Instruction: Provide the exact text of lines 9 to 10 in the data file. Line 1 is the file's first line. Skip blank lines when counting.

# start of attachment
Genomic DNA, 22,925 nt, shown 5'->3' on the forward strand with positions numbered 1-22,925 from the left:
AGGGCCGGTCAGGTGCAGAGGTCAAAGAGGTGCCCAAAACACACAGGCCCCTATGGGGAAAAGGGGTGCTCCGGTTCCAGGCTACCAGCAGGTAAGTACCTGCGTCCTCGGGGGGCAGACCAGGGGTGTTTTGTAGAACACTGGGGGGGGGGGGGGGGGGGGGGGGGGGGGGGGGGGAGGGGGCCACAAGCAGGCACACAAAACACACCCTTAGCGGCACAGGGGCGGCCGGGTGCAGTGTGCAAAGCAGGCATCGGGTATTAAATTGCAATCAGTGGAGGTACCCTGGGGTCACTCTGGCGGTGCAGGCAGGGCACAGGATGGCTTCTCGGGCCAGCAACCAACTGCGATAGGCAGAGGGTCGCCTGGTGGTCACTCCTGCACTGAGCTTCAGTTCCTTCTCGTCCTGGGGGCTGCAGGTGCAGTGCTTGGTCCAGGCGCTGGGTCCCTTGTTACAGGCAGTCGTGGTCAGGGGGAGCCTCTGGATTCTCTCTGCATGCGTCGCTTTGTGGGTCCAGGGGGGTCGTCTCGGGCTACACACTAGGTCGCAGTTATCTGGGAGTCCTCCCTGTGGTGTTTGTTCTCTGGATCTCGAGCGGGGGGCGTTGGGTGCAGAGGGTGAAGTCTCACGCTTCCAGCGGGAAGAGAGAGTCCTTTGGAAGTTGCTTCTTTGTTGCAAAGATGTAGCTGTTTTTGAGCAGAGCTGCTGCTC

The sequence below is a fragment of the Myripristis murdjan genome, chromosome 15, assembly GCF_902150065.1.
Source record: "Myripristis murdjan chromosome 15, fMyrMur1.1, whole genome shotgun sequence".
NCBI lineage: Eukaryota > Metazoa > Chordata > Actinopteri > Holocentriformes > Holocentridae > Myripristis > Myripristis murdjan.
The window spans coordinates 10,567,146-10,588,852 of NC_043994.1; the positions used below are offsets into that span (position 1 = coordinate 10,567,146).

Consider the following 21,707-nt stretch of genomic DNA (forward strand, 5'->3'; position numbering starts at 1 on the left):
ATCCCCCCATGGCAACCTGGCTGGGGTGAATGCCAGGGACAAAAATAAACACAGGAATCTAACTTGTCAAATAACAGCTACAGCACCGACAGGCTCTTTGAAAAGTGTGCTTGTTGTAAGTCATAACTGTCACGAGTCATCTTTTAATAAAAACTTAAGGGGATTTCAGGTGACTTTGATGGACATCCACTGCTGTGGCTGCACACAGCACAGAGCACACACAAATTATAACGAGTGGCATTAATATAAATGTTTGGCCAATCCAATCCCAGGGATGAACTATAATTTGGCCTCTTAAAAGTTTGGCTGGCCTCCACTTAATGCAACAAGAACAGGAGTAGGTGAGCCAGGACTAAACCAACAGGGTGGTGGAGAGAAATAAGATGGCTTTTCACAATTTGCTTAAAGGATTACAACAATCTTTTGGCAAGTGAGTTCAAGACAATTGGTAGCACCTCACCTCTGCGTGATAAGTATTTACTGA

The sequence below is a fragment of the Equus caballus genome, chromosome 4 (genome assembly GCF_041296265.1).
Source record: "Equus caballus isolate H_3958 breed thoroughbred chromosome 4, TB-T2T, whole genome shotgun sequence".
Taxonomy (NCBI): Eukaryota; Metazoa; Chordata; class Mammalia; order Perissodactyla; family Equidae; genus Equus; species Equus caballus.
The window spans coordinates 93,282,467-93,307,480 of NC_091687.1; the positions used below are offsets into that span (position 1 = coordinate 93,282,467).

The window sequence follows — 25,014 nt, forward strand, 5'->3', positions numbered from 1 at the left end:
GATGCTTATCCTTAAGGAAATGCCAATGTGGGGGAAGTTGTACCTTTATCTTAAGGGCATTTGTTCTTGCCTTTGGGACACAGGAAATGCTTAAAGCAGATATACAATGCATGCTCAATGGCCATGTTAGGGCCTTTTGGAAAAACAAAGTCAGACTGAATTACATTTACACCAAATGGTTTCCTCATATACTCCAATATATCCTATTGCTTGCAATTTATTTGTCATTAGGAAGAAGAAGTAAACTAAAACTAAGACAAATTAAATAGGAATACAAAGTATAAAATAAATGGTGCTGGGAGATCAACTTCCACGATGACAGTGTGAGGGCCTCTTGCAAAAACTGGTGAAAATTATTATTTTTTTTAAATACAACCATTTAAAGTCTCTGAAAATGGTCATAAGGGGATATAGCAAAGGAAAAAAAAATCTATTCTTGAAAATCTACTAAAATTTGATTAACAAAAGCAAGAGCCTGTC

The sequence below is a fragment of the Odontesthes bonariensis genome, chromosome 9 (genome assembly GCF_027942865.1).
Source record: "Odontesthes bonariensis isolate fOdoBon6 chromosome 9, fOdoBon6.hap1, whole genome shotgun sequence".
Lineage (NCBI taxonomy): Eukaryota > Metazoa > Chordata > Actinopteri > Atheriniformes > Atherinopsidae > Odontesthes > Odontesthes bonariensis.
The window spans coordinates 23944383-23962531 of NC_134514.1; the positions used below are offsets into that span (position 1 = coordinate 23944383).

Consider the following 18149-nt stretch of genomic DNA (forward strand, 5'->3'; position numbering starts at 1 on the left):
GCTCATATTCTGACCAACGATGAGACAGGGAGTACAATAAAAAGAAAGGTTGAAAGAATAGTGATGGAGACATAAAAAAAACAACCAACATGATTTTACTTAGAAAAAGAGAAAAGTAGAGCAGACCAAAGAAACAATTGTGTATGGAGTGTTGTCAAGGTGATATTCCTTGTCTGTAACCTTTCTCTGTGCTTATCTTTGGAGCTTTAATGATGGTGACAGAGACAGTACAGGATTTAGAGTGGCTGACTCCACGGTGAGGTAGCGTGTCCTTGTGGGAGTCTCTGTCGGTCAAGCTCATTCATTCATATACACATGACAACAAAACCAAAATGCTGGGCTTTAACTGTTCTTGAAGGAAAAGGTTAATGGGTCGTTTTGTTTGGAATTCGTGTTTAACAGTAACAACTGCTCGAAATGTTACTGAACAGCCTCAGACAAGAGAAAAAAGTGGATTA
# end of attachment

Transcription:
The sequence below is a fragment of the Equus caballus genome, chromosome 4 (genome assembly GCF_041296265.1).
Source record: "Equus caballus isolate H_3958 breed thoroughbred chromosome 4, TB-T2T, whole genome shotgun sequence".